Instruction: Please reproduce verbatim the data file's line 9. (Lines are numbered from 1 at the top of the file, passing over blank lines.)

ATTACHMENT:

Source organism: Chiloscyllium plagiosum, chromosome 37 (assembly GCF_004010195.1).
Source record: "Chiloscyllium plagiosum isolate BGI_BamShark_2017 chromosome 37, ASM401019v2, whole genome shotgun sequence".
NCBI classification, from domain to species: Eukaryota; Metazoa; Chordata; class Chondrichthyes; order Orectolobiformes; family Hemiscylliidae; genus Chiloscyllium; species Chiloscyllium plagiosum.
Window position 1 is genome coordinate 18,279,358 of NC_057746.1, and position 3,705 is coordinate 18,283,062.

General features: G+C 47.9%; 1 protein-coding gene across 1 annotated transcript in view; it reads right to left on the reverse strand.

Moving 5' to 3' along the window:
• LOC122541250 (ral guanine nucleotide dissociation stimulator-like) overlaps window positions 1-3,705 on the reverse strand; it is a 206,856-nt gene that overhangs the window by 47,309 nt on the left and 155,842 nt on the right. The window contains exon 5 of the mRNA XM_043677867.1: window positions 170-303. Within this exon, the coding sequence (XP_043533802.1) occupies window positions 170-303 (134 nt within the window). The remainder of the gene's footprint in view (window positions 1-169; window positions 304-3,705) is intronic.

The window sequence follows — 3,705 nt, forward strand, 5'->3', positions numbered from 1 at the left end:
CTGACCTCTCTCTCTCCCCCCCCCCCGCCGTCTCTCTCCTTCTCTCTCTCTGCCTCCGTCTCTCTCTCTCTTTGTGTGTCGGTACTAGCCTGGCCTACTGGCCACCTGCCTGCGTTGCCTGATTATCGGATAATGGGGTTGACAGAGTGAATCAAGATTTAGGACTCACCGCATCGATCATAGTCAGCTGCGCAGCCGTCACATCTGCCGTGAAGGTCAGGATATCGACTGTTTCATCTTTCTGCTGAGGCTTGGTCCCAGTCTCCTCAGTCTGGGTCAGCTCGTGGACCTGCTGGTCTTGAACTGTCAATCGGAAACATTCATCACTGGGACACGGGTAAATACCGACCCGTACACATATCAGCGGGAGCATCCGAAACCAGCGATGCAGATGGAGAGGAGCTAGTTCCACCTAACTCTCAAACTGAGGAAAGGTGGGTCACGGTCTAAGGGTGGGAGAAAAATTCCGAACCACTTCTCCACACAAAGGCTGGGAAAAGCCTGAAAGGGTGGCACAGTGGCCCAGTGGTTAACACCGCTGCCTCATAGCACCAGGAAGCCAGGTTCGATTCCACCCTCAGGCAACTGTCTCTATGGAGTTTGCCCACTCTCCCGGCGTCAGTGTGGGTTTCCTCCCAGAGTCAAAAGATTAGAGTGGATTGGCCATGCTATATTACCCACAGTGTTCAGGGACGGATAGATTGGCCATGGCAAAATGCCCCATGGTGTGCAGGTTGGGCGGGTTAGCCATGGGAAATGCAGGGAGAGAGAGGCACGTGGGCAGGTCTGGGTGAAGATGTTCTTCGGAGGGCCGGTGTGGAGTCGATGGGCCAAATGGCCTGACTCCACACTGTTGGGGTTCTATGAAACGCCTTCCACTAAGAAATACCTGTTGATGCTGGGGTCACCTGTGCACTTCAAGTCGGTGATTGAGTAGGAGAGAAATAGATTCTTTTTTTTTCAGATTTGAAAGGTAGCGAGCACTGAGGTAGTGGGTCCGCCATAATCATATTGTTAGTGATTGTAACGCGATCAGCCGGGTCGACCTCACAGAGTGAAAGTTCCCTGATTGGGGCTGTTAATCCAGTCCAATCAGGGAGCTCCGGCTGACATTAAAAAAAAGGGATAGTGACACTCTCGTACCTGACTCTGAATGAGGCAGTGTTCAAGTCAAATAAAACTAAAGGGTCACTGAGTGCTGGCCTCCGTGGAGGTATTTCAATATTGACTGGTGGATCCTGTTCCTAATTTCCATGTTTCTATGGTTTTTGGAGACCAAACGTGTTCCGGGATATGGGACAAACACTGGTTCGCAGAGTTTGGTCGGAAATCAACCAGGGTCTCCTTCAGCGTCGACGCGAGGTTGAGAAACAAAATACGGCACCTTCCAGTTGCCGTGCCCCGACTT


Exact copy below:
CTGACCTCTCTCTCTCCCCCCCCCCCGCCGTCTCTCTCCTTCTCTCTCTCTGCCTCCGTCTCTCTCTCTCTTTGTGTGTCGGTACTAGCCTGGCCTACTGGCCACCTGCCTGCGTTGCCTGATTATCGGATAATGGGGTTGACAGAGTGAATCAAGATTTAGGACTCACCGCATCGATCATAGTCAGCTGCGCAGCCGTCACATCTGCCGTGAAGGTCAGGATATCGACTGTTTCATCTTTCTGCTGAGGCTTGGTCCCAGTCTCCTCAGTCTGGGTCAGCTCGTGGACCTGCTGGTCTTGAACTGTCAATCGGAAACATTCATCACTGGGACACGGGTAAATACCGACCCGTACACATATCAGCGGGAGCATCCGAAACCAGCGATGCAGATGGAGAGGAGCTAGTTCCACCTAACTCTCAAACTGAGGAAAGGTGGGTCACGGTCTAAGGGTGGGAGAAAAATTCCGAACCACTTCTCCACACAAAGGCTGGGAAAAGCCTGAAAGGGTGGCACAGTGGCCCAGTGGTTAACACCGCTGCCTCATAGCACCAGGAAGCCAGGTTCGATTCCACCCTCAGGCAACTGTCTCTATGGAGTTTGCCCACTCTCCCGGCGTCAGTGTGGGTTTCCTCCCAGAGTCAAAAGATTAGAGTGGATTGGCCATGCTATATTACCCACAGTGTTCAGGGACGGATAGATTGGCCATGGCAAAATGCCCCATGGTGTGCAGGTTGGGCGGGTTAGCCATGGGAAATGCAGGGAGAGAGAGGCACGTGGGCAGGTCTGGGTGAAGATGTTCTTCGGAGGGCCGGTGTGGAGTCGATGGGCCAAATGGCCTGACTCCACACTGTTGGGGTTCTATGAAACGCCTTCCACTAAGAAATACCTGTTGATGCTGGGGTCACCTGTGCACTTCAAGTCGGTGATTGAGTAGGAGAGAAATAGATTCTTTTTTTTTCAGATTTGAAAGGTAGCGAGCACTGAGGTAGTGGGTCCGCCATAATCATATTGTTAGTGATTGTAACGCGATCAGCCGGGTCGACCTCACAGAGTGAAAGTTCCCTGATTGGGGCTGTTAATCCAGTCCAATCAGGGAGCTCCGGCTGACATTAAAAAAAAGGGATAGTGACACTCTCGTACCTGACTCTGAATGAGGCAGTGTTCAAGTCAAATAAAACTAAAGGGTCACTGAGTGCTGGCCTCCGTGGAGGTATTTCAATATTGACTGGTGGATCCTGTTCCTAATTTCCATGTTTCTATGGTTTTTGGAGACCAAACGTGTTCCGGGATATGGGACAAACACTGGTTCGCAGAGTTTGGTCGGAAATCAACCAGGGTCTCCTTCAGCGTCGACGCGAGGTTGAGAAACAAAATACGGCACCTTCCAGTTGCCGTGCCCCGACTT